After having ignored a community treasure for years, District of West Vancouver is finally making some progress on a place cherished by artists and citizens alike.
The Klee Wyck subcommittee of the Arts Facilities Advisory Committee met recently to review the property that was bequeathed to the District of West Vancouver by Dr. Ethlyn Trapp. A relative of Dr. Trapp, Mr. Smith, has been also been appointed to the subcommittee.
The rustic property on the banks of Capilano River was frequently visited by world-renowned artist Emily Carr.
Dr. Trapp lived here from 1942 until her death in 1972. A physician and a humanitarian, Dr. Trapp deeded the property to West Vancouver in 1960 and named it ‘Klee Wyck’ in honour of her good friend and world-renowned artist Emily Carr who wrote her autobiography with that title.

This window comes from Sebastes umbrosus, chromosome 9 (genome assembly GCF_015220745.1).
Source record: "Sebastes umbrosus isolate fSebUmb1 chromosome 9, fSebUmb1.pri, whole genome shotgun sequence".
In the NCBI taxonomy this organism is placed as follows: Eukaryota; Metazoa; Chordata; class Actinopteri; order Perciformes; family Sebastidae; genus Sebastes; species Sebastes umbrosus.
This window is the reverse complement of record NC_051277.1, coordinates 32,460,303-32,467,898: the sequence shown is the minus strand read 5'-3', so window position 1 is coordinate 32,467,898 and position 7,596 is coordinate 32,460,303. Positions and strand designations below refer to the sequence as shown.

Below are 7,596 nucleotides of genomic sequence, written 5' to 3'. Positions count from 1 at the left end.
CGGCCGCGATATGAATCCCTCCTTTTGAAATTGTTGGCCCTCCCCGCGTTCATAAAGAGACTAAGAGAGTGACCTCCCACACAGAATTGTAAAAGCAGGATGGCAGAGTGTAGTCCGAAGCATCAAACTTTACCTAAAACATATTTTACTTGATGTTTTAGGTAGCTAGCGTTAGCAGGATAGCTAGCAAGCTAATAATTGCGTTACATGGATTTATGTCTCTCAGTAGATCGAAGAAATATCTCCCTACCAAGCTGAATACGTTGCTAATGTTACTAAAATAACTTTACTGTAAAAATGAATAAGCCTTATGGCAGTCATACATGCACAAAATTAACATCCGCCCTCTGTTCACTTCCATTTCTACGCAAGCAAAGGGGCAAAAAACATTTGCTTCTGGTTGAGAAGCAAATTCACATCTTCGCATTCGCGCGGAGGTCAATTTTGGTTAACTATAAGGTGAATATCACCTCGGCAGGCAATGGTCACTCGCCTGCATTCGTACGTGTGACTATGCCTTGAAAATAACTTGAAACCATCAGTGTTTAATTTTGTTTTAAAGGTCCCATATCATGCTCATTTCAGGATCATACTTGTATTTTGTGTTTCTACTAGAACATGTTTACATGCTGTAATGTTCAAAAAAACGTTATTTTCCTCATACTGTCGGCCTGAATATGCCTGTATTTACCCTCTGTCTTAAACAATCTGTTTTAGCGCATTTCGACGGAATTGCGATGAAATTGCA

From 1980 to 2012, the home was being used to host arts program but the artist studio occupancy agreement was terminated in 2012. After that, it was used for storage. The green house later served as a nursery until 2012, which is no longer in use.
District of West Vancouver had let the property rot for years, much to the chagrin of local artists, who saw the neglect as an insult to the memory of both Trapp and Emily Carr and a waste of a precious resource.
This isn’t the first time West Vancouver has planned a revamp of Klee Wyck property. The district has created plans before only to ignore and forget them. The property eventually fell into disrepair to the point where it could not be used for any community purpose.
In June this year, however, District of West Vancouver said it had engaged the community and found out the site was not suitable for activities that attract large number of people due to its location in a residential neighbourhood and issues with accessibility.
The site, district said, was more suited for public art space, artist’s studio space, and recreational support, something that won’t come as a surprise to any local artist.
The subcommittee will now brainstorm on the possible uses for the Klee Wyck property. This study will run parallel to the district’s art facilities plan.
Finally, after years of neglect, there is some hope for Klee Wyck.